With the 2022 primary election less than one year away, candidates from around the state are starting to step forward.
On Kaua‘i, the political landscape remains somewhat quiet at the moment. However, with two incumbent Kaua‘i County councilmembers forced to step down because of term limits, you can be sure new faces and new voices will be stepping up soon to ask for your help and support.
At the state level, I would argue that new challengers are needed as well, and that competition is good for democracy.
I write a regular mass email (garyhooser.com/#four) and blog weekly on issues pertaining to policy and politics across the state. Often I get asked by readers, why I am supporting Candidate X over Candidate Y (who is often the incumbent).
The short answer is one that former Ohio Sen. Nina Turner has by now made famous: “Just any ole blue won’t do.”
Yes, Candidate Y is a nice person. And yes, Candidate Y may be good on environmental or other specific subject-matter issues, and they may even return my telephone calls and are always pleasant, courteous and professional. That’s all good stuff, but in my opinion (and this is an opinion column) that is not enough. Not by a long shot.
Our community needs change-makers, not just place-holders.
We need legislators and policymakers who feel deep down the urgency of the moment. We need individuals serving us in public office who have both the commitment and the courage to take the bold action so desperately needed now.
Sitting in the back row, keeping your head down, not making waves, then going home and bragging about the money you brought back to the district is not enough.
We need legislators who are willing to fight hard for the rights and needs of regular local people AND protect our natural environment.
Our economy is dominated by and addicted to military spending and the tourism industry — both of which have hugely negative environmental and societal impacts. We have families living in encampments under bridges, in our beach parks and alongside our roadways. The median price of a single-family home exceeds $1 million, while our minimum wage remains stuck at $10.10 per hour.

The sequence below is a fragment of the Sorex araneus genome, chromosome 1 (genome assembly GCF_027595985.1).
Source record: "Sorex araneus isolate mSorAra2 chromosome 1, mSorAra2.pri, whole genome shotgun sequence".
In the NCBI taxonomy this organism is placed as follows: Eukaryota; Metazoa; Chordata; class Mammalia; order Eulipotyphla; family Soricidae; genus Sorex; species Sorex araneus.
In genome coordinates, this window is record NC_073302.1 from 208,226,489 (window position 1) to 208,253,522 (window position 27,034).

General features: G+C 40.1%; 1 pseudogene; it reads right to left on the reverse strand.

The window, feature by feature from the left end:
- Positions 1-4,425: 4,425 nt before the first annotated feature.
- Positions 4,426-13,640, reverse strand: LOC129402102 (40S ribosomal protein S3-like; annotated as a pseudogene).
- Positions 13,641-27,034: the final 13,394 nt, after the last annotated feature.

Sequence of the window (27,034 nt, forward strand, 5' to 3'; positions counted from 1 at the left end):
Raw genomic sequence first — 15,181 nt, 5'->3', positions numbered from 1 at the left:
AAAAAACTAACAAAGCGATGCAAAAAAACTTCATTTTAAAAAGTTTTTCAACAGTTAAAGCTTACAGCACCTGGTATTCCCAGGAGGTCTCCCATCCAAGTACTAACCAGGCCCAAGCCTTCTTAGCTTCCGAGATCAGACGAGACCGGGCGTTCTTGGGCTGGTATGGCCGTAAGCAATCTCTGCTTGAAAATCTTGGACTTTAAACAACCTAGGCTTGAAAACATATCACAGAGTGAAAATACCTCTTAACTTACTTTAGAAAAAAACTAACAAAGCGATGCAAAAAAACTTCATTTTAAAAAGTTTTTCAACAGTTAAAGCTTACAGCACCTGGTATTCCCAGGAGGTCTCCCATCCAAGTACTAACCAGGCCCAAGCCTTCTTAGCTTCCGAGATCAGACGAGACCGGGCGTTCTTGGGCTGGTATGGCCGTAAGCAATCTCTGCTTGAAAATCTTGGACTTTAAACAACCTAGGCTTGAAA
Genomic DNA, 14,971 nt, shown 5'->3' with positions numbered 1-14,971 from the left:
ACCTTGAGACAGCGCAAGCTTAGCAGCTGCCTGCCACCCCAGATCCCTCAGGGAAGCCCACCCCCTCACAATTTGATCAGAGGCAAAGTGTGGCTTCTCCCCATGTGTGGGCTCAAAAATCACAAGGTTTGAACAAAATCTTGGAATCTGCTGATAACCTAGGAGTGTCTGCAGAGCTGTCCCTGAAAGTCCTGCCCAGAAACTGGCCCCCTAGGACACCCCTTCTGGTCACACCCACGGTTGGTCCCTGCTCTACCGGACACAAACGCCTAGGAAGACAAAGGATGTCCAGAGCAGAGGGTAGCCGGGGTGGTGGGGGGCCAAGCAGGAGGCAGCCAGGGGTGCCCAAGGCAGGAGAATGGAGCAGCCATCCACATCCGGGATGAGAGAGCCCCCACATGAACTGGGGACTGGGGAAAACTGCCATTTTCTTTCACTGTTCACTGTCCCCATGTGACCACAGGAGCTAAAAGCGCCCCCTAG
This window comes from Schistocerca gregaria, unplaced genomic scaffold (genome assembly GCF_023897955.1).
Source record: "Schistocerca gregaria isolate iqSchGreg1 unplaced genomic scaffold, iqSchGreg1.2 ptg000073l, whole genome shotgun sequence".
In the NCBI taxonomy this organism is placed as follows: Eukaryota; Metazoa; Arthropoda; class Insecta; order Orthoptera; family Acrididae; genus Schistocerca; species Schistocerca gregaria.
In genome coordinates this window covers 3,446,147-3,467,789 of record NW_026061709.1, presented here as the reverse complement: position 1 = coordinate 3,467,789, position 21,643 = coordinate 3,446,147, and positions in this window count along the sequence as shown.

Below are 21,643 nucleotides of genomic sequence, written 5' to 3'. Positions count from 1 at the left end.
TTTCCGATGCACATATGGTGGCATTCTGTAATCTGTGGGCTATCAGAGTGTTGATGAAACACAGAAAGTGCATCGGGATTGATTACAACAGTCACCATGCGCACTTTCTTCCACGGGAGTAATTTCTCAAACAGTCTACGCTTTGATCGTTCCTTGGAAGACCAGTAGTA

Simply holding space at the Legislature, balancing the budget, staying out of trouble and looking good in a jacket are not enough.
We need to elect government leaders who understand the urgency of the moment and who are willing to fight for economic, environmental and social justice.
Some will say there should not be a “litmus test.” I disagree.
For me to support a candidate there are three:
• They must believe that if someone works 40 hours a week, they deserve to be paid a wage sufficient to provide basic housing, medical care and three meals a day: a living wage;
• They must believe and understand that environmental protection is a public-trust responsibility. Our water, our coastlines and our public lands cannot be sold or privatized, and must be protected;
• They must believe that everyone deserves to be treated equally and with respect, regardless of color, ethnicity, religious affiliation, gender, sexual orientation, age or income status.
But simply believing in these things is still not enough. We need to elect leaders who possess the self-confidence and inner strength of character needed to vote their conscience, speak truth to power, and make the “good trouble” so desperately needed at this particular point in our history.
Gary Hooser is the former vice-chair of the Democratic Party of Hawai‘i, and served eight years in the state Senate, where he was majority leader. He also served for eight years on the Kaua‘i County Council, and was the former director of the state Office of Environmental Quality Control. He serves in a volunteer capacity as board president of the Hawai‘i Alliance for Progressive Action and is executive director of the Pono Hawai‘i Initiative.